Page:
Central Asia Is Crucial—But Nobody Seems to Care

Rest stop in the Kyzylkum Desert in Uzbekistan. Pixabay/Public domain

No great power is skillfully managing its relations with the region.

The death of Islam Karimov sparked discussions, not only on the future of Uzbekistan, but also on the geopolitical meaning of Central Asia. One thing is clear: despite the region’s importance, the major outside powers encounter significant difficulties when attempting to improve their standing there. The West, Russia, China, India, Turkey, the Gulf states and Iran all have reasons to engage with Central Asian republics, and all need to expend a great deal of effort to secure sustainable results for their policies. In this game, Russia might be proving itself to be the strongest player.

The Great Game of the nineteenth century—the competition between the Russian and British empires for dominance in Central Asia—had two main characteristics. First, Russia was a challenger to Great Britain already dominating India and South Asia. The British Empire pushed back against Russia’s efforts to extend its influence to the south from Central Asia, challenging British positions. Second, with the importance of India and the British fear of losing “the brightest jewel in the British crown,” this contest was to a significant degree secondary to European politics, defining the international relations of that age.

Today, while analyzing the modern Great Game in Central Asia, there is no clear dominating power or challenger—or, for that matter, multiple challengers. Several current players in the region have different advantages and shortcomings. Although it is hard to determine the central zone of today’s world politics, with the continued significance of Europe, and the prominence of the Middle East and the Pacific Rim in terms of global security, Central Asia’s importance is hard to underestimate.

In the short run, the Muslim masses of the Central Asian region, which can hardly be considered affluent, present one of the most promising sources of recruits for Islamic extremism. Gulmurod Khalimov, a former Tajik special-operations colonel who became one of ISIS’s senior military leaders, is only the most well known among the thousands of Central Asia–born terrorists. However, the bigger challenge for countries along the borders of Central Asia, whether Russia or China, and for global security in general, lies in the possibility of a wide-scale Islamist insurrection that could transfer the region into to a hotbed of global extremism.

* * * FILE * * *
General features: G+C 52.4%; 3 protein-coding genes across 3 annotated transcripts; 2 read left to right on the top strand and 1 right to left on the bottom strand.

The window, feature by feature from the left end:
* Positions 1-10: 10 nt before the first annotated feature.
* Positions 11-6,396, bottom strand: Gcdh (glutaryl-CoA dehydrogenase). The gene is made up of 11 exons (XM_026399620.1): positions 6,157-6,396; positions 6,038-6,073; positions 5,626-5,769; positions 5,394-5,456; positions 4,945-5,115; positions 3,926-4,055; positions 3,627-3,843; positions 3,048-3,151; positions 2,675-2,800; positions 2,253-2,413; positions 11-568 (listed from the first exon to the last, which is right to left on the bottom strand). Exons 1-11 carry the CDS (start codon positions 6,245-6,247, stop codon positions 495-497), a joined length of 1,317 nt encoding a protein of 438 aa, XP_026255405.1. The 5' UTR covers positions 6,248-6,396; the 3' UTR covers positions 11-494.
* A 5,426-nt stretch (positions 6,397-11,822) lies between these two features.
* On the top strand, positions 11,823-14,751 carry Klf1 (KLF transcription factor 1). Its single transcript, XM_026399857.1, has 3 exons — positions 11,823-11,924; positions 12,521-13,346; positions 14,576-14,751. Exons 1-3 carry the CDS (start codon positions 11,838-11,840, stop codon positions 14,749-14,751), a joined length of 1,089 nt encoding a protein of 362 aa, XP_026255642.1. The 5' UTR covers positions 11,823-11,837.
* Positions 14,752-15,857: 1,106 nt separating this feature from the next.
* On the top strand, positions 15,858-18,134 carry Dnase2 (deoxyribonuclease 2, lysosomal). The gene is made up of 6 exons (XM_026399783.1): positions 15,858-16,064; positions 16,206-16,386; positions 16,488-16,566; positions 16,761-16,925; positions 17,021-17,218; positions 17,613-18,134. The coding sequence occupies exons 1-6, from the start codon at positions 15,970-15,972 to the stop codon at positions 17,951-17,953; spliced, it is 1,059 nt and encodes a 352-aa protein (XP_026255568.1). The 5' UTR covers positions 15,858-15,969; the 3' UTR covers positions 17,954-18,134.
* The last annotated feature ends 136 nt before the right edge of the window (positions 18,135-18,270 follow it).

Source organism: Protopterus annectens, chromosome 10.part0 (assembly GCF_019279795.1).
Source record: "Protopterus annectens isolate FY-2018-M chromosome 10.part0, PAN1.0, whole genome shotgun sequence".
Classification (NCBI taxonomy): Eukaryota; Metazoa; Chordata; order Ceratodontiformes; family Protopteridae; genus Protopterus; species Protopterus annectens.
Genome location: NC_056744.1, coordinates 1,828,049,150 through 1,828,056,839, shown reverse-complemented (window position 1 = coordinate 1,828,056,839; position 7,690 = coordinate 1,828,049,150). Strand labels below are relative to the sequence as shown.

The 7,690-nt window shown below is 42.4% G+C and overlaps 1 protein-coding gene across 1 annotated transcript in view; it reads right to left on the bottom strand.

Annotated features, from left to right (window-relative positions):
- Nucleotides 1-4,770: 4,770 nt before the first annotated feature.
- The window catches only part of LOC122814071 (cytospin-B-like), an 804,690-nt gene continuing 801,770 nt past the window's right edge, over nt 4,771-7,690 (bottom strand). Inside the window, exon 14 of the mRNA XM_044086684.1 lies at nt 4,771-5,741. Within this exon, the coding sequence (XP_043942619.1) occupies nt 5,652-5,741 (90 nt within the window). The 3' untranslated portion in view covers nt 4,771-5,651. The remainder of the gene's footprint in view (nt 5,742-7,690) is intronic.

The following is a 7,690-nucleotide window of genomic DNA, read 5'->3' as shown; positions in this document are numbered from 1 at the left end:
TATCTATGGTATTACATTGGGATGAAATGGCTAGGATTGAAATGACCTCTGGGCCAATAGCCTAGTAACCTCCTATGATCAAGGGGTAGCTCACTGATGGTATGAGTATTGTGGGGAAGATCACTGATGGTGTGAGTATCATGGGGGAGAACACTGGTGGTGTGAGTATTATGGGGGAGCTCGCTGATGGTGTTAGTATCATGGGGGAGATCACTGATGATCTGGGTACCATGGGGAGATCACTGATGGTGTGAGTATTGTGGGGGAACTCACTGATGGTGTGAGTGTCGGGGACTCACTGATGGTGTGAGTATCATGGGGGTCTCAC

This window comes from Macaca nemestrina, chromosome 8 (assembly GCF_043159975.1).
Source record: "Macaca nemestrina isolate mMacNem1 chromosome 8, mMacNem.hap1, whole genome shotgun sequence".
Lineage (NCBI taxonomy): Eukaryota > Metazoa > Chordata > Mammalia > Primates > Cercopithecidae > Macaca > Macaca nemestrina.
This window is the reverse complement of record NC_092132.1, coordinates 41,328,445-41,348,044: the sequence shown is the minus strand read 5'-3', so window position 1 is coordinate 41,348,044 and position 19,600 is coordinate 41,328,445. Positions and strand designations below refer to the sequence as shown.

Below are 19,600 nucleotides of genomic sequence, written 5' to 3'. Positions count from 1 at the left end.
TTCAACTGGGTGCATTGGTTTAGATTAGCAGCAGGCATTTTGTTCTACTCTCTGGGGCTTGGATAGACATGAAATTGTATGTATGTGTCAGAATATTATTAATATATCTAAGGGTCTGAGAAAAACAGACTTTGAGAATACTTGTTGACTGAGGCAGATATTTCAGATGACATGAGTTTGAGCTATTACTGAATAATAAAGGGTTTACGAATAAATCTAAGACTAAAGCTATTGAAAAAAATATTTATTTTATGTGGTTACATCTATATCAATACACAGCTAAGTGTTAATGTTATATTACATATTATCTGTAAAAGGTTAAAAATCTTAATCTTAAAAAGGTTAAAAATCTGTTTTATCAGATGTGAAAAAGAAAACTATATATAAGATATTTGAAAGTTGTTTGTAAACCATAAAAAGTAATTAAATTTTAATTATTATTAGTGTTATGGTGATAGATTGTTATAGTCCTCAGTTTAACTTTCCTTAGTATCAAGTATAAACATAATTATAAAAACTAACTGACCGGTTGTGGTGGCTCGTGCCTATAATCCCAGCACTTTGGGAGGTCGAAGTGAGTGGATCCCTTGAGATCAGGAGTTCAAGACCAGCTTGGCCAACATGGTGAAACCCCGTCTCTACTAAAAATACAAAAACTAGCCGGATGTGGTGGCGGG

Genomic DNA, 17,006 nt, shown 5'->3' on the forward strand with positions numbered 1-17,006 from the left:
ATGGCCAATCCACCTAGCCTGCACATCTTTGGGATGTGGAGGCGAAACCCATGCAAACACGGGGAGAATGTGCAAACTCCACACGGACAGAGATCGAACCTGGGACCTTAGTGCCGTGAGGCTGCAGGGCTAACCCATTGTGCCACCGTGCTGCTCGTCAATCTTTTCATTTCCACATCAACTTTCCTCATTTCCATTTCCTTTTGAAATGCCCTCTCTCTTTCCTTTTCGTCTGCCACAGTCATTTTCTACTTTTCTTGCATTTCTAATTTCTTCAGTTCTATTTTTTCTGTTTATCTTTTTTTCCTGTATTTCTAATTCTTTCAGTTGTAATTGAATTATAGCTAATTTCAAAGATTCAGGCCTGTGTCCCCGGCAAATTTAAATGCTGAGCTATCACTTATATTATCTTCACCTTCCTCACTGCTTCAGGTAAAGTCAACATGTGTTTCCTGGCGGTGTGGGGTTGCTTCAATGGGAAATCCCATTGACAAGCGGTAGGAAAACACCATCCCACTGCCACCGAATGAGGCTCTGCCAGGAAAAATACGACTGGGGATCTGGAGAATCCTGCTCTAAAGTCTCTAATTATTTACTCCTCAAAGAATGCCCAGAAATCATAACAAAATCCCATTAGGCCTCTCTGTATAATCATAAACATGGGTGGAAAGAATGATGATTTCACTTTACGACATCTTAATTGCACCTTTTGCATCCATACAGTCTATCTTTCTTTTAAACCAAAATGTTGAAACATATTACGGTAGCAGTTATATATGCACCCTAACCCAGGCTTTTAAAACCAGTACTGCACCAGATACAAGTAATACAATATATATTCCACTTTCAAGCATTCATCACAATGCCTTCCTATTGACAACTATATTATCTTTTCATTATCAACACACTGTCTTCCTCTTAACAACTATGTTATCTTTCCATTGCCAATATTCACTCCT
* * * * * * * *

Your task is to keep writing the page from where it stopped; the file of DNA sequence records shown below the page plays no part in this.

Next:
Central Asia’s energy resources are important in the long run. But one can argue that since the demise of Soviet Union they have been overestimated. Moreover, against the background of falling oil prices, these resources are less sought after. But considering the growing global demand for energy, and oil and gas constituting the biggest share for at least the next twenty-five years, countries strategically managing their energy security and energy companies fighting for market dominance in the coming decades cannot help but retain a presence in Central Asia. Even with lowered estimates, the region remains rich in hydrocarbons.

Every major power active in Central Asia is involved for its own particular reasons. But all of them know the extent of the difficulties that need to be overcome to establish a sustainable presence in the region. Despite their geographical proximity and a long history of relations with the region, Iran, Turkey and, to a lesser degree, Saudi Arabia currently have too much on their plates to divert their attention to increasing their influence in Central Asia. The wars in Syria and Yemen, and the struggle for influence in Lebanon, Iraq and other places in the Middle East, coupled with the challenges of domestic development, have pushed Central Asia to the back of Iran’s foreign-policy priorities. Iran’s counterpart in many of these struggles—Saudi Arabia, arguably the most influential Arab power in the Gulf—is also too occupied to become actively involved in the region. Furthermore, the growth of Saudi activities in Central Asia and elsewhere in recent decades has been connected to the involvement of groups considered by many to be extremist. Bearing in mind the current international situation, one could argue that it is not the best time for Riyadh to support these activities.

Ankara is also too busy to raise its profile in Central Asia. The peculiarity of Turkish situation is determined by the fact that the advancement of Turkish “soft power” in Central Asia was connected to Fethullah Gülen’s organization. Today, Gülen’s networks are persecuted by the Turkish state, both domestically and internationally. For India, despite all its interest in foreign energy sources, Central Asia seems still beyond its diplomatic means. Competition with Pakistan for influence in Afghanistan takes up too much of India’s foreign political resources to plan any for further advancements to the north.